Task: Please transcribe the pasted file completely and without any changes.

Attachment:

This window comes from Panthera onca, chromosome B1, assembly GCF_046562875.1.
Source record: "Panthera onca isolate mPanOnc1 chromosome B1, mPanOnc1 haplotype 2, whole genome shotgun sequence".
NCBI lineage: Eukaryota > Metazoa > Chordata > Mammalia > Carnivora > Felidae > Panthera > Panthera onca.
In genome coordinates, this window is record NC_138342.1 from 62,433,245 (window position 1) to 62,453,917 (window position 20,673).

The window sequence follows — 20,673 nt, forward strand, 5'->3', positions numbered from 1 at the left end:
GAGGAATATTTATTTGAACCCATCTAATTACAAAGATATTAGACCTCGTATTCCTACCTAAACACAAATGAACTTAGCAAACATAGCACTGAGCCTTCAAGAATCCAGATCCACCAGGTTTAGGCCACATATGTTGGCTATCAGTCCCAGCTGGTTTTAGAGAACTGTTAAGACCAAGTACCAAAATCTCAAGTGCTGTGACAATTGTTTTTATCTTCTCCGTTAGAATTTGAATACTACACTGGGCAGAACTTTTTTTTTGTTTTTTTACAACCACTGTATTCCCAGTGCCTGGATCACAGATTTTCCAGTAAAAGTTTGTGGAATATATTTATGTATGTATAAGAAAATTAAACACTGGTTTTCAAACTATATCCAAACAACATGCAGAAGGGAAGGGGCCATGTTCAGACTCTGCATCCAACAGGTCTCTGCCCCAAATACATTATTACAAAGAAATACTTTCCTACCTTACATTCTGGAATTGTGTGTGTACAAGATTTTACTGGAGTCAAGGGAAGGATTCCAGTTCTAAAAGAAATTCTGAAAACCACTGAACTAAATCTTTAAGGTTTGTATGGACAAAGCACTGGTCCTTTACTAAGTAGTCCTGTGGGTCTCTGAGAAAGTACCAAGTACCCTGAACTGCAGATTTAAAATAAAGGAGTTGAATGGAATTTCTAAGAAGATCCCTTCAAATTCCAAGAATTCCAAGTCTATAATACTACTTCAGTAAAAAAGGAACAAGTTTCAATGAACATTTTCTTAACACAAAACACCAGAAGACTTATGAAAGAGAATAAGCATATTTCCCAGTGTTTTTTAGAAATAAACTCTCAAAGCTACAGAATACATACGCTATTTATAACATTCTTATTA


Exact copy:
This window comes from Panthera onca, chromosome B1, assembly GCF_046562875.1.
Source record: "Panthera onca isolate mPanOnc1 chromosome B1, mPanOnc1 haplotype 2, whole genome shotgun sequence".
NCBI lineage: Eukaryota > Metazoa > Chordata > Mammalia > Carnivora > Felidae > Panthera > Panthera onca.
In genome coordinates, this window is record NC_138342.1 from 62,433,245 (window position 1) to 62,453,917 (window position 20,673).

The window sequence follows — 20,673 nt, forward strand, 5'->3', positions numbered from 1 at the left end:
GAGGAATATTTATTTGAACCCATCTAATTACAAAGATATTAGACCTCGTATTCCTACCTAAACACAAATGAACTTAGCAAACATAGCACTGAGCCTTCAAGAATCCAGATCCACCAGGTTTAGGCCACATATGTTGGCTATCAGTCCCAGCTGGTTTTAGAGAACTGTTAAGACCAAGTACCAAAATCTCAAGTGCTGTGACAATTGTTTTTATCTTCTCCGTTAGAATTTGAATACTACACTGGGCAGAACTTTTTTTTTGTTTTTTTACAACCACTGTATTCCCAGTGCCTGGATCACAGATTTTCCAGTAAAAGTTTGTGGAATATATTTATGTATGTATAAGAAAATTAAACACTGGTTTTCAAACTATATCCAAACAACATGCAGAAGGGAAGGGGCCATGTTCAGACTCTGCATCCAACAGGTCTCTGCCCCAAATACATTATTACAAAGAAATACTTTCCTACCTTACATTCTGGAATTGTGTGTGTACAAGATTTTACTGGAGTCAAGGGAAGGATTCCAGTTCTAAAAGAAATTCTGAAAACCACTGAACTAAATCTTTAAGGTTTGTATGGACAAAGCACTGGTCCTTTACTAAGTAGTCCTGTGGGTCTCTGAGAAAGTACCAAGTACCCTGAACTGCAGATTTAAAATAAAGGAGTTGAATGGAATTTCTAAGAAGATCCCTTCAAATTCCAAGAATTCCAAGTCTATAATACTACTTCAGTAAAAAAGGAACAAGTTTCAATGAACATTTTCTTAACACAAAACACCAGAAGACTTATGAAAGAGAATAAGCATATTTCCCAGTGTTTTTTAGAAATAAACTCTCAAAGCTACAGAATACATACGCTATTTATAACATTCTTATTA